As states and counties begin lifting stay-at-home orders, many neuropsychologists are considering resuming their in-person clinical services. However, there is no clear roadmap to guide reopening and ensure patient and provider safety. Today we talk with Laura Lacritz, Ph.D., ABPP-CN, who is on the frontlines of returning to in-person neuropsychological evaluations in the context of the COVID-19 pandemic.
- Address pros and cons of returning back to clinical practice during the COVID-19 pandemic
- Discuss the responsibility of neuropsychologists to protect patients while providing important services
- Review safety precautions that neuropsychologists can take as they return to clinical practice
- Describe how to modify clinical practice to improve validity for mask wearing
- Compare how home telehealth visits differ from clinic telehealth visits
- Provide advice for neuropsychologists completing inpatient testing
- Discuss other PPE that can be used to address patient and provider safety
- Describe how neuropsychological assessment will change over the next few weeks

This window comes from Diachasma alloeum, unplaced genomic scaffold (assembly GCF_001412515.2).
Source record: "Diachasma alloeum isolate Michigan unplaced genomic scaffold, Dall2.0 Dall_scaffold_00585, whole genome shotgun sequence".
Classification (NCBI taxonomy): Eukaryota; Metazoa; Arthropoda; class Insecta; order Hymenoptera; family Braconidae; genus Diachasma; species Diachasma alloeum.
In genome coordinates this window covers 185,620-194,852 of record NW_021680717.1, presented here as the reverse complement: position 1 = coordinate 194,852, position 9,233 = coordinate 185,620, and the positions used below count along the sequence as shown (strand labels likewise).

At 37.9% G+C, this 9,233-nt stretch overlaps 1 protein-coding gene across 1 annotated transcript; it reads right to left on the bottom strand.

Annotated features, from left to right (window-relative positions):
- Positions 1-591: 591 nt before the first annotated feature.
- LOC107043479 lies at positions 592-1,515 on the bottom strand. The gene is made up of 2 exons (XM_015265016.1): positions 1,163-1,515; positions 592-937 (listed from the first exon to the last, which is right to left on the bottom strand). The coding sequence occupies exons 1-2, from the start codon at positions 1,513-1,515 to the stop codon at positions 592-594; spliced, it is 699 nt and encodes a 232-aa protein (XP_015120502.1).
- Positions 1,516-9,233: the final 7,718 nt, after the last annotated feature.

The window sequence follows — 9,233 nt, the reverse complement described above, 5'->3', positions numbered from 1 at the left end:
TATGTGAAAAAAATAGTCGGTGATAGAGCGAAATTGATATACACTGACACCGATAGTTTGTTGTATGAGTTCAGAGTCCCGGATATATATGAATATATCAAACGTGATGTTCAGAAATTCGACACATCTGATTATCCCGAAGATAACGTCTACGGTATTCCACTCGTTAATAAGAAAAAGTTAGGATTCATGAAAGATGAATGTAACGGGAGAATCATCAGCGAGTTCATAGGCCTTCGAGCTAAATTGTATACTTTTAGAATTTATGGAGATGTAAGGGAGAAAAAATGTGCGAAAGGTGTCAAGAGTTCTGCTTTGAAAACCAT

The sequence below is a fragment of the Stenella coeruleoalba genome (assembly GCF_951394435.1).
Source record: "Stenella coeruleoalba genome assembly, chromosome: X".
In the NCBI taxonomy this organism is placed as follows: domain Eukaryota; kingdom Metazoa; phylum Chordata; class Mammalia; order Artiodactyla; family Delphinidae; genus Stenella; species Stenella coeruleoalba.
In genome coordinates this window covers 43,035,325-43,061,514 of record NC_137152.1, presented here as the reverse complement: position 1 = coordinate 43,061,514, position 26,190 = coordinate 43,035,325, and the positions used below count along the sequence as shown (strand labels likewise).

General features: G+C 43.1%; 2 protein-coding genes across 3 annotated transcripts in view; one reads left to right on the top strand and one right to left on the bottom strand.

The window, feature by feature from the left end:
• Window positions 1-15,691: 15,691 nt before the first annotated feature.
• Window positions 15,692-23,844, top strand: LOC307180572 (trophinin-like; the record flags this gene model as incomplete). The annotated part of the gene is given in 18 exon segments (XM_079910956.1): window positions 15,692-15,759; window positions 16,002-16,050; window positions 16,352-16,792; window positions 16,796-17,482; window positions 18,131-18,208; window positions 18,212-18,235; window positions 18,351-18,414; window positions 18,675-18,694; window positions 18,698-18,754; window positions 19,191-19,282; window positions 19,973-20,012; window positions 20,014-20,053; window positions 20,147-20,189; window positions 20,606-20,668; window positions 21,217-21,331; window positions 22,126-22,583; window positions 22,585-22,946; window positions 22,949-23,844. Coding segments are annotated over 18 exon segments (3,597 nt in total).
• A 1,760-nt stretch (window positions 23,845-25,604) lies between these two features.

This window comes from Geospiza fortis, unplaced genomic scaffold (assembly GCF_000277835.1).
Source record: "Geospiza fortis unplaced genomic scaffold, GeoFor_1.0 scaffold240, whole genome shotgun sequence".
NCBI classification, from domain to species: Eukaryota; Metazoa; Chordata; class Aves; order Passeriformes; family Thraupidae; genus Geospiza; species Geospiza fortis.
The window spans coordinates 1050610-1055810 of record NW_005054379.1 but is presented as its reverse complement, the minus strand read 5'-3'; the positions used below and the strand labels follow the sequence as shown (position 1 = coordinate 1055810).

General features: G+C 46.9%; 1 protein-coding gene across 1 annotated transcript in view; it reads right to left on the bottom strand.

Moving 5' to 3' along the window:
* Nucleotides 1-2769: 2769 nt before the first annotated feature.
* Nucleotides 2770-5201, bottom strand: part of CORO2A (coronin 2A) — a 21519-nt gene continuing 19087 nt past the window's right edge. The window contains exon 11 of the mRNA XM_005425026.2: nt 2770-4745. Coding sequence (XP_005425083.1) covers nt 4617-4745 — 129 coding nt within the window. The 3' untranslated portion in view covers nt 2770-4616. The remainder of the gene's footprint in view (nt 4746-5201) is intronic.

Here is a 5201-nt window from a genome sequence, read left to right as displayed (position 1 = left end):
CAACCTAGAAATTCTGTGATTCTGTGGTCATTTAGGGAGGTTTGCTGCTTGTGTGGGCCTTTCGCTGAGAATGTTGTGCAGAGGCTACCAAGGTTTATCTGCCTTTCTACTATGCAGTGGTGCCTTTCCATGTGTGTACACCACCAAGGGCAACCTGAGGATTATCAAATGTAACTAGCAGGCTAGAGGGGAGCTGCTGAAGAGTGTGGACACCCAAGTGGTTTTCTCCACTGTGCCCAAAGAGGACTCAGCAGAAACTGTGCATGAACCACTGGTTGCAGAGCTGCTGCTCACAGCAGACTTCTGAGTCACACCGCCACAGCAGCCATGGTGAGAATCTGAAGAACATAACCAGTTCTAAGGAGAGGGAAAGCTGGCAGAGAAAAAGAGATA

- Explain how to respond to a second surge of COVID-19 cases and modify practice accordingly
- List resources and outlets for up-to-date information on staying safe during the COVID-19 pandemic
Dr. Lacritz is a board-certified neuropsychologist at UT Southwestern and a past president of the National Academy of Neuropsychology (NAN). At UT Southwestern, she is a member of the Steering, Clinical Training, Admissions, and Competency Committees in the graduate Clinical Psychology program. She is also involved in the teaching and training of graduate students and postdoctoral fellows at UT Southwestern. Her clinical expertise include neuropsychological assessment of individuals who have dementia, epilepsy, movement disorders, brain tumors, and head injury. Her research interests include Alzheimer’s disease, mild cognitive impairment, movement disorders, epilepsy, and psychometric assessment.